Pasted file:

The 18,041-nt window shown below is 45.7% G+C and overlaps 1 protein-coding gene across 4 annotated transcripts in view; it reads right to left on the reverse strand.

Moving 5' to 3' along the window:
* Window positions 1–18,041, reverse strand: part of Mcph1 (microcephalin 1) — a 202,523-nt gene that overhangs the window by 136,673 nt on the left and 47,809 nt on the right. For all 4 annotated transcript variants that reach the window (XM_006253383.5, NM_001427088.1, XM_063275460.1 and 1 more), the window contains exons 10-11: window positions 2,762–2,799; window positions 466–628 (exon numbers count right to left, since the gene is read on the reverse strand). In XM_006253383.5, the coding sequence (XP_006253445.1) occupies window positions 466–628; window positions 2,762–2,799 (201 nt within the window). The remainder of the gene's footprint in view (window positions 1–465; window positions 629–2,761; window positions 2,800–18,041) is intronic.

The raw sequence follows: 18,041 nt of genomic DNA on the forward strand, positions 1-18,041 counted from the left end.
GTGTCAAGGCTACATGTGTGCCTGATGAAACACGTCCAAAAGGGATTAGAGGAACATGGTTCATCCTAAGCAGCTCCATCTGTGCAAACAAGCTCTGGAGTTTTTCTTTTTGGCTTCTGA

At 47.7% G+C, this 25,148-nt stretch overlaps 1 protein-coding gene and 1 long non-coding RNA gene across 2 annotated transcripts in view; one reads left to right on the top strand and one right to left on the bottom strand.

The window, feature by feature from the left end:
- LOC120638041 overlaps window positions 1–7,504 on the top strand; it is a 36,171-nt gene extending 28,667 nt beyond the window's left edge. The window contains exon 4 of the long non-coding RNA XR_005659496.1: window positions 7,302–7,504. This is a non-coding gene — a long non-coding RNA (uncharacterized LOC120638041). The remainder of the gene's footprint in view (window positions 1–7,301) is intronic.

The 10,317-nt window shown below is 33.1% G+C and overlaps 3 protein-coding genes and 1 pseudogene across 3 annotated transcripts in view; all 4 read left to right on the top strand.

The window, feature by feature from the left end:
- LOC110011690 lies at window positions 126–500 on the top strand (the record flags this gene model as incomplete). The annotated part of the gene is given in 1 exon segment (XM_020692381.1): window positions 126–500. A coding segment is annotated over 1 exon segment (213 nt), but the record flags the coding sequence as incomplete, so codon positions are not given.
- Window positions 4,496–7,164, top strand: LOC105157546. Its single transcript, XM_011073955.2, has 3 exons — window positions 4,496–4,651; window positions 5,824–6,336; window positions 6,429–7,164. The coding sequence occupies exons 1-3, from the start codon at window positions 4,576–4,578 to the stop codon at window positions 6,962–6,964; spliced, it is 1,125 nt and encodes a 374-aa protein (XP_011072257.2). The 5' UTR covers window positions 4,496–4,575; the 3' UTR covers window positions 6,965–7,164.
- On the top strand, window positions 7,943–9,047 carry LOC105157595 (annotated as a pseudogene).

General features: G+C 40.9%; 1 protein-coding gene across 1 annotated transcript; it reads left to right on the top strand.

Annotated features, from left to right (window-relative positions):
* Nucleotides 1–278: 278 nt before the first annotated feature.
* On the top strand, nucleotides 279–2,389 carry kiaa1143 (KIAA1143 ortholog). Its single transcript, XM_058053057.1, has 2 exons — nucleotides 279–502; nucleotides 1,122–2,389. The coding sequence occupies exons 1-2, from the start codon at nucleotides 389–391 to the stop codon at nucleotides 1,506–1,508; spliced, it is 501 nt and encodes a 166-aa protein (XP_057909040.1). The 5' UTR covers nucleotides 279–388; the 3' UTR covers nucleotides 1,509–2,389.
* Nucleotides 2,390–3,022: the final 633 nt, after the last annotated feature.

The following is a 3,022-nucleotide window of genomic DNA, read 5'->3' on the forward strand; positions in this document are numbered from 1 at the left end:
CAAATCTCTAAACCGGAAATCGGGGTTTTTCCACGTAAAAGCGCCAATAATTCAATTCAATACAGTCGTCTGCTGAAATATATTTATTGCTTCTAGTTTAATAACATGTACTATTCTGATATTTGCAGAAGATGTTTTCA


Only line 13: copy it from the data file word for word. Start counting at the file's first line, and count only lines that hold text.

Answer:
- On the top strand, window positions 7,943–9,047 carry LOC105157595 (annotated as a pseudogene).